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image: A Parasite’s Parasites

A Parasite’s Parasites

By | October 15, 2012

French scientists identify a new giant virus, which carries the genome of a smaller virus and a new breed of mobile DNA.

5 Comments

image: Mites Remember Enemies, Fight Back

Mites Remember Enemies, Fight Back

By | October 12, 2012

Mites that were attacked by rival species as juveniles attack the young of their former assailants more frequently when they reach adulthood.

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image: SIV and the Expanding Virome

SIV and the Expanding Virome

By | October 11, 2012

Monkeys infected with simian immunodeficiency virus have a higher diversity of gut viruses, pointing to a possible role of the virome in SIV pathogenesis.

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image: Typhoid Vaccine Recalled

Typhoid Vaccine Recalled

By | October 10, 2012

An estimated 700,000 people immunized against typhoid may not be fully protected.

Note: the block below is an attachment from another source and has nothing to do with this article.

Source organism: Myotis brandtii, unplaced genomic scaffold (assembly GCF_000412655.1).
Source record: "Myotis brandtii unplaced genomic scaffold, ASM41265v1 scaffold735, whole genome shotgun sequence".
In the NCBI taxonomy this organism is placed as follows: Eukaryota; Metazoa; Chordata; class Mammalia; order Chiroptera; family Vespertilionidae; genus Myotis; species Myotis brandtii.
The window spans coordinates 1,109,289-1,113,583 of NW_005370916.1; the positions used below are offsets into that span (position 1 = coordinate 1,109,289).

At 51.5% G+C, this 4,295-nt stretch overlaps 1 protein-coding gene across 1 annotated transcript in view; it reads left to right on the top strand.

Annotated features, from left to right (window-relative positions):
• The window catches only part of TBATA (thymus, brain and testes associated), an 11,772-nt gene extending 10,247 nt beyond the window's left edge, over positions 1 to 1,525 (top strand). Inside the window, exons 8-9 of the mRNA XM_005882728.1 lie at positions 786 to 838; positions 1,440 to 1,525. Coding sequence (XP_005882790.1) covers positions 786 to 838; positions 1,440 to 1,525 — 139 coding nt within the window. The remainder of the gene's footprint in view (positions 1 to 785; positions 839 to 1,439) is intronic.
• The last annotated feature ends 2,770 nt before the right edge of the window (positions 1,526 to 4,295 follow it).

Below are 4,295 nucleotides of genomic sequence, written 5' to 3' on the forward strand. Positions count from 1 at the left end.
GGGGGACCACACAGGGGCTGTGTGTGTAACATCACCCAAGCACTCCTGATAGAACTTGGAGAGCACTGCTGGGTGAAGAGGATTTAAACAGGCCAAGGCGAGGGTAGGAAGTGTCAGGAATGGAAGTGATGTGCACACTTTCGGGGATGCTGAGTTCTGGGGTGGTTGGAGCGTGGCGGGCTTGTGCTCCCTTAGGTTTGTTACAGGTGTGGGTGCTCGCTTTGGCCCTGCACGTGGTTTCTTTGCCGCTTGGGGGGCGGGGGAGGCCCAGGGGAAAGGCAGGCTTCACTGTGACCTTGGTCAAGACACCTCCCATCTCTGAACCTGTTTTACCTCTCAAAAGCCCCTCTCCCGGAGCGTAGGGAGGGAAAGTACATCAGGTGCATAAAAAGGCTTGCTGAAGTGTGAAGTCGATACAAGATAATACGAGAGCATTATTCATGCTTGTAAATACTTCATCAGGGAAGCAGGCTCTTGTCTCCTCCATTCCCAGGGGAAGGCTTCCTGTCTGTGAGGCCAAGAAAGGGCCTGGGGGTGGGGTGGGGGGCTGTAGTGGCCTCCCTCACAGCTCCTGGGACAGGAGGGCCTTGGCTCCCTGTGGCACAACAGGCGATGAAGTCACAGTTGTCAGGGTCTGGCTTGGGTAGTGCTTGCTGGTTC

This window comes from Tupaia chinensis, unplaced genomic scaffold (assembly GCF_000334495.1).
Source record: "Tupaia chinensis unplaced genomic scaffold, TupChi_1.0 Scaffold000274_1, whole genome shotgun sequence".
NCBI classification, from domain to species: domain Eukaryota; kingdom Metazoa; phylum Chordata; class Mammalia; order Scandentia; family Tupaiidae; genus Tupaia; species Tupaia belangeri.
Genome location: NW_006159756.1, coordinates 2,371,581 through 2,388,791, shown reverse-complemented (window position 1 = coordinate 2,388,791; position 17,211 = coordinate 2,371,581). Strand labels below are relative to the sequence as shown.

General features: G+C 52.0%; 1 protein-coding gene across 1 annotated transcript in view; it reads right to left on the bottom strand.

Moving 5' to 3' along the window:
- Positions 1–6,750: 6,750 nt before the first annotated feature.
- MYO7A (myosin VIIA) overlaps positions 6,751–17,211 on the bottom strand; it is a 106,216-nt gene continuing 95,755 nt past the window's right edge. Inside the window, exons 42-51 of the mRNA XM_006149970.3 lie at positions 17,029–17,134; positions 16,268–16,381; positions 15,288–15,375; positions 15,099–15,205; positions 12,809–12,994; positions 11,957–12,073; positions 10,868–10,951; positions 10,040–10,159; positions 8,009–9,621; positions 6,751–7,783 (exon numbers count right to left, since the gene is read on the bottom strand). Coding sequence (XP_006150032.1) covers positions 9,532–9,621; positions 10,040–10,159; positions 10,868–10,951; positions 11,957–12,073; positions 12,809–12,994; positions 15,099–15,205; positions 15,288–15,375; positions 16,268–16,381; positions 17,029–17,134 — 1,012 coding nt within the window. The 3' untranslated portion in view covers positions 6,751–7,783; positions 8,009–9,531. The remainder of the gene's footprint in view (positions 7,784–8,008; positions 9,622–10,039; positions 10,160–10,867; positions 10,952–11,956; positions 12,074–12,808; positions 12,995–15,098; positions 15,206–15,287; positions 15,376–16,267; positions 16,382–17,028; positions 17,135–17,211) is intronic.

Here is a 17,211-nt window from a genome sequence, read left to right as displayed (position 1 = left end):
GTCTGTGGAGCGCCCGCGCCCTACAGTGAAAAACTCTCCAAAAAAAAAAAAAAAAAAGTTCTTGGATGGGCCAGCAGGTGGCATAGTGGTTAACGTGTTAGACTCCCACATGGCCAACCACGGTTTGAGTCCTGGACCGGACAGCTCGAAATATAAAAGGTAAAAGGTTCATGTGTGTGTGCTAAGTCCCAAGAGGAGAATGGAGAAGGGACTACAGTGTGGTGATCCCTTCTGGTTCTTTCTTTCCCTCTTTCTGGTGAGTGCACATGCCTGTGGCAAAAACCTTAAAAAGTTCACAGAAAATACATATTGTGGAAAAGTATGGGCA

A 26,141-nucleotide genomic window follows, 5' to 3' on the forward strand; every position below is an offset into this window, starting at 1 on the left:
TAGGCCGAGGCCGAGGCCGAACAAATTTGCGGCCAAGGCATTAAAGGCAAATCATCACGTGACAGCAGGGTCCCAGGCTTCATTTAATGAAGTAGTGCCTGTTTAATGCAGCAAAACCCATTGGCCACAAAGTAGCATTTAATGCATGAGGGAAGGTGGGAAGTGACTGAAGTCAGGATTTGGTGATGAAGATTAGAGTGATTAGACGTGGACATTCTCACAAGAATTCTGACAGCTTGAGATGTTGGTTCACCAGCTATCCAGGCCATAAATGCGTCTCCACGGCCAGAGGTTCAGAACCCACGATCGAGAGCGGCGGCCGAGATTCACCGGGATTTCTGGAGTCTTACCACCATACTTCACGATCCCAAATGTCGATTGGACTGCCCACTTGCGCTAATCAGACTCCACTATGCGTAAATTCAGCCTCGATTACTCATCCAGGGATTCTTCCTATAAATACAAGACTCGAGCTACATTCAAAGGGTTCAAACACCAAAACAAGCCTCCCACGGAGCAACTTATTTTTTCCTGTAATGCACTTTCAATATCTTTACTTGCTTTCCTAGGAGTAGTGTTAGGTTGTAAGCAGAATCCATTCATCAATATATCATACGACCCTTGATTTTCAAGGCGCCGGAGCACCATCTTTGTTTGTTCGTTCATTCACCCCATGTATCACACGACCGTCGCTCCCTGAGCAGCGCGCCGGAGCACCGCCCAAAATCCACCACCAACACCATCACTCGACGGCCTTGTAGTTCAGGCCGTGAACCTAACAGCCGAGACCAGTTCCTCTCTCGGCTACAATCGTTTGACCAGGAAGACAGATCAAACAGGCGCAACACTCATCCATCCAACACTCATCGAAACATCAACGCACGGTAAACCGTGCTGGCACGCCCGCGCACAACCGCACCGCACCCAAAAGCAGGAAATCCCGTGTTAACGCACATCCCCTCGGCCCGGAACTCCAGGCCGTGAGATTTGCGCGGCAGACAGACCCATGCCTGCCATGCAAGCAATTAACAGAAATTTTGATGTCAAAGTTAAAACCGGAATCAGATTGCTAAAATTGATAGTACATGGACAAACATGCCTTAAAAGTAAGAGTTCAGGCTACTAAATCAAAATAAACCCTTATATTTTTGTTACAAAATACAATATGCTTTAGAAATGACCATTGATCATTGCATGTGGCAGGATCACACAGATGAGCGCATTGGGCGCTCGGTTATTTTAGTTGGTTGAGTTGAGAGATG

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image: Cracking Down on Vaccinations

Cracking Down on Vaccinations

By | October 9, 2012

A handful of US states are enacting laws that make it harder for parents to opt out of vaccinating their children against infectious diseases.

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image: Slime Mold Smarty Pants

Slime Mold Smarty Pants

By | October 9, 2012

A form of spatial memory helps a brainless slime mold navigate complex environments, hinting at the possible origins of memory in higher organisms.

1 Comment

image: Cell Re-Programmers Take the Nobel

Cell Re-Programmers Take the Nobel

By | October 8, 2012

John B. Gurdon and Shinya Yamanaka win this year’s Nobel Prize in Medicine for learning how to reboot cellular development. 

7 Comments

image: Cell Reprogramming Work Wins Nobel

Cell Reprogramming Work Wins Nobel

By | October 8, 2012

John B. Gurdon and Shinya Yamanaka jointly take home this year’s Nobel Prize in Medicine for turning back the developmental clock. 

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image: Beard Beer

Beard Beer

By | October 4, 2012

A brewmaster is creating a signature concoction using yeast found in his facial hair.

2 Comments

image: Weeding Out Arsenate

Weeding Out Arsenate

By | October 3, 2012

A miniscule change in a hydrogen bond angle explains how bacteria can select phosphate over arsenate even in high-arsenate conditions.

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